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The digital customer relationship in financial service

Customer trust and loyalty towards financial service providers is extremely low and is dropping further. Massive investment in systems, products and processes hasn’t transformed the relationship with customers into something more solid and long term. Customers who experience a better - often digital – relationship, in other sectors are forcing financial service providers to improve relations, or risk losing them to others.

Banks and insurance companies invest billions in customers

Financial institutions acknowledge the importance of customers by hiring senior managers to improve the customer relationship and building (digital) infrastructure to manage relationships. Closer examination shows that the bulk of the ‘customer investments’ goes into continued development of complex financial products, sophisticated back-office and CRM systems and web-enablement of existing services and processes.

Customer trust and loyalty is still dropping

Financial institutions lose loyalty as they push more transactions towards customers and at the same time raise transaction fees. Customers see no value for money – why pay huge fees if I’m doing it myself? Negative press about continued losses and support, in combination with big bonuses continue to erode trust in the sector.  This leaves room for different banks and new types of financial service providers to enter the market – using digital platforms to launch new services at lower cost.

Investments don’t translate into solid relationships

Investments in customers have not transformed into solid long-term relationships because of a strong focus on risk management, which doesn’t leave room for creating warmer customer relationships. Online and mobile services achieve relatively low adoption rates because of the huge underlying gap between real customer needs and the tendency to push overly complicated products and processes to customer self-service.

Digital relationships impact loyalty

Internet and mobile devices have changed the usage of online banking services and have completely changed customers’ daily lives granting mobility and instant, easy access to banking services. They’ve also changed customer relationships which have become more interactive, digital and less personal. While close contact, long term relationship and more personalized advice is critical. Customers become less loyal. Customer engagement, loyalty and satisfaction are under serious pressure.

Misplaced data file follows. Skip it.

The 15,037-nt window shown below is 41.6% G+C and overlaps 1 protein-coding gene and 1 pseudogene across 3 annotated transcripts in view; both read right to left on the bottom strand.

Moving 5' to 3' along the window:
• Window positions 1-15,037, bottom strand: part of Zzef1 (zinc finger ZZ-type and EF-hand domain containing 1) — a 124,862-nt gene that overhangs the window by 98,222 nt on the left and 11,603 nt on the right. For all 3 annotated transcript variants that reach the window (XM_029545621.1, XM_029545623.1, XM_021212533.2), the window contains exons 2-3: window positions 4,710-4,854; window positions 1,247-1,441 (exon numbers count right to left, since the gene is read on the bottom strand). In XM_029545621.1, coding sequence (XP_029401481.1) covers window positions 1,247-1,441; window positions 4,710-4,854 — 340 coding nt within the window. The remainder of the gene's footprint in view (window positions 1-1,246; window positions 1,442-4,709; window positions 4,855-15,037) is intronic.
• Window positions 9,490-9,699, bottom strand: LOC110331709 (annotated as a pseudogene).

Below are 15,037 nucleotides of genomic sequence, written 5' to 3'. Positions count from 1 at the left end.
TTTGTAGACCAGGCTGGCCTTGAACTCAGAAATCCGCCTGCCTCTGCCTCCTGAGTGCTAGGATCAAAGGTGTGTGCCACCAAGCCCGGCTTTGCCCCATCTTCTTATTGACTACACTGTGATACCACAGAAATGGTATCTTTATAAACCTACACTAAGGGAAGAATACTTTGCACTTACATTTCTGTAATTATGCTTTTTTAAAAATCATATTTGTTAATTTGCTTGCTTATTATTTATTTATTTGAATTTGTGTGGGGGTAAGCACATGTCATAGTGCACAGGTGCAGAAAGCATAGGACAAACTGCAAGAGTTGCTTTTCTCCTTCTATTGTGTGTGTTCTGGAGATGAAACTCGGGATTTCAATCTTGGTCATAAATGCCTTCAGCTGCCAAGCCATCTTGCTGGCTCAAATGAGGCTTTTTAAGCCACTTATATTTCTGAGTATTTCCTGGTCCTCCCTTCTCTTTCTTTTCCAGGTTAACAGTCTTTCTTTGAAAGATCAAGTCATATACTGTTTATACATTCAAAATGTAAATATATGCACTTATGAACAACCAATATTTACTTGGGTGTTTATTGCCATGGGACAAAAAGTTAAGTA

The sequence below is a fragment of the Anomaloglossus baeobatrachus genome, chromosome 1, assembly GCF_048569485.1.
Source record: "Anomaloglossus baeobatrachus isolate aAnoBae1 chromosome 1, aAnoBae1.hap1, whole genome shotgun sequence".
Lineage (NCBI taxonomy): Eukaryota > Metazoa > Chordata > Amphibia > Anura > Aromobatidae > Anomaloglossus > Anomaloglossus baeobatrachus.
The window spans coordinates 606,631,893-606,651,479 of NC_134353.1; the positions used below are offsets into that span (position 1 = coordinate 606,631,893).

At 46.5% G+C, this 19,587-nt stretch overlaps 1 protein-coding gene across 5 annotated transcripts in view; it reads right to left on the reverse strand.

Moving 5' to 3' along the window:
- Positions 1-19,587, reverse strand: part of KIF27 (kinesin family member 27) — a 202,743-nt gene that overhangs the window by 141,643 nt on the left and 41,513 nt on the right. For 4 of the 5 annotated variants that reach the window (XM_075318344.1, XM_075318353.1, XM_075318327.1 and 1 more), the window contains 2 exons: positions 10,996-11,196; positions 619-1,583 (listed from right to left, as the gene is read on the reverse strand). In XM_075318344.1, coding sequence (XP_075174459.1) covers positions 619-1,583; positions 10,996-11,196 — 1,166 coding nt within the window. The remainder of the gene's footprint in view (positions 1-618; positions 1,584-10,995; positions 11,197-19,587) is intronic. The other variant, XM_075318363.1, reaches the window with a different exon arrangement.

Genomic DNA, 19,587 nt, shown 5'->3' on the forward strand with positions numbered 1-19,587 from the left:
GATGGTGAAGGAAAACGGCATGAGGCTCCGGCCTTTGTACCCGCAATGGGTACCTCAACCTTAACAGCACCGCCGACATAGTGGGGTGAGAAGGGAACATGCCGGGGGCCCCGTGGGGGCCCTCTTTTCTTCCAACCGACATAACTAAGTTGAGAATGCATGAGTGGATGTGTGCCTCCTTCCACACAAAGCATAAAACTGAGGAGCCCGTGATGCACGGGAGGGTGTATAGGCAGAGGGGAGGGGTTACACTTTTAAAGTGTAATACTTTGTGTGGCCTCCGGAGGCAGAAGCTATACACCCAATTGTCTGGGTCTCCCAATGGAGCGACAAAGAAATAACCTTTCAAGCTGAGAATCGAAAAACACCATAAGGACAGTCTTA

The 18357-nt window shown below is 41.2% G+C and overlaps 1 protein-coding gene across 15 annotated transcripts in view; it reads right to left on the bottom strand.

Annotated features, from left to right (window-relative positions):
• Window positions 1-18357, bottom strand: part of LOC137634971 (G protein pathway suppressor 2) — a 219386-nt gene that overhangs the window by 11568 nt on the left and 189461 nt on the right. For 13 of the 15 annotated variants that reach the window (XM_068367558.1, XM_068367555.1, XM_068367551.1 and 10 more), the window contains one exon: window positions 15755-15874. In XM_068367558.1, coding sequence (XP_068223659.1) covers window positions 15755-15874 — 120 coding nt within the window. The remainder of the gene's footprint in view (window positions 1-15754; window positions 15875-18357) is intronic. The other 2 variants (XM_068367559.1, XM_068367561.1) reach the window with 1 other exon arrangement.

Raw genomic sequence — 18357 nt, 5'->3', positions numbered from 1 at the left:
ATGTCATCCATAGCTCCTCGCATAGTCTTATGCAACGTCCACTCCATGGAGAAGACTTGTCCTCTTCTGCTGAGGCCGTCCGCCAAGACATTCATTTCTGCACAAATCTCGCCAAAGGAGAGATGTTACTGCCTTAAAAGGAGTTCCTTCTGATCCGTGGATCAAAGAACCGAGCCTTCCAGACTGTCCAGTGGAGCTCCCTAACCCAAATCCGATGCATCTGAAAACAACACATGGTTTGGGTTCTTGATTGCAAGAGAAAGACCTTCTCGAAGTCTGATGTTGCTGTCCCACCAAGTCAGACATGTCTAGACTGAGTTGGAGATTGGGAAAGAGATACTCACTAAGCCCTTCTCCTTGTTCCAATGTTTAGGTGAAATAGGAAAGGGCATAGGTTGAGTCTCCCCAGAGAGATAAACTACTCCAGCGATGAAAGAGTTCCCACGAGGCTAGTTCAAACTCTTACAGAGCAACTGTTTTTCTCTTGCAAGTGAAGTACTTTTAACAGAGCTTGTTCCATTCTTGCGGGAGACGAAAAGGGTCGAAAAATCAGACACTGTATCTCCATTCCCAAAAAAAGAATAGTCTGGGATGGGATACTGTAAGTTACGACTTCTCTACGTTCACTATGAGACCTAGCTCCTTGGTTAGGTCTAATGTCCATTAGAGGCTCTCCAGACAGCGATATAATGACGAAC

Digital interactions can change the relationship

Financial service providers should create a digital relationship with their customers and go beyond supporting online/mobile transactions such as payments and transfers. Financial tools should help customers make decisions not just support transactions. Offering a personal experience – not just personalised transactions – requires tools that help customer save, invest, spend more wisely based on their personal situation and share options based on similar customers’ choices.

Do the basics right to bring the customer closer

The relationship with customers can be improved so much by helping them to make the right financial decision in a complex, fast paced market environment – staying in touch and being available when problems occur. The success of a digital relationship is based on making banking and insurance simple -not just the app or the screen design. This requires clear products, transparent fees, timely communication and pro-active instead of reactive support.

Big data doesn't equal knowing customers

New tools make it easy to analyse large amounts of unstructured customer data but cannot be more important than understanding the customer relationship. Banks know their customers and their behaviour but don’t know their needs. Business Intelligence may encourage product innovation but understanding customer data doesn’t equal knowing customers. Banks should communicate more direct and proactive to understand customers’ current situation and anticipate potential needs.

Capitalise on relevant services

Financial services have common decision points and interactions that can make customers feel insecure or lead to process failures.  Services that prevent these common painpoints or offer easy access to solutions have greater value for customers than offering specialised services that affect only a few. Businesses that focus on life-long relationships learn about customer needs in the different phases of the customer lifecycle and ensure they offer the right service from the beginning of the contract, all the way through the changes in situation and needs that happen over a lifetime.

Become customer friendly through digital services

Digital enables service providers to scale their service and make it feel personalised and relevant, while keeping it economically viable. Technology enables the service provider to engage customers at the right time, with the right offer in the right language based on an individual’s situation and the behaviour of other customers. The success of digital is based on keeping it simple enough to fit onto a mobile screen and knowing enough about your customers be relevant and timely.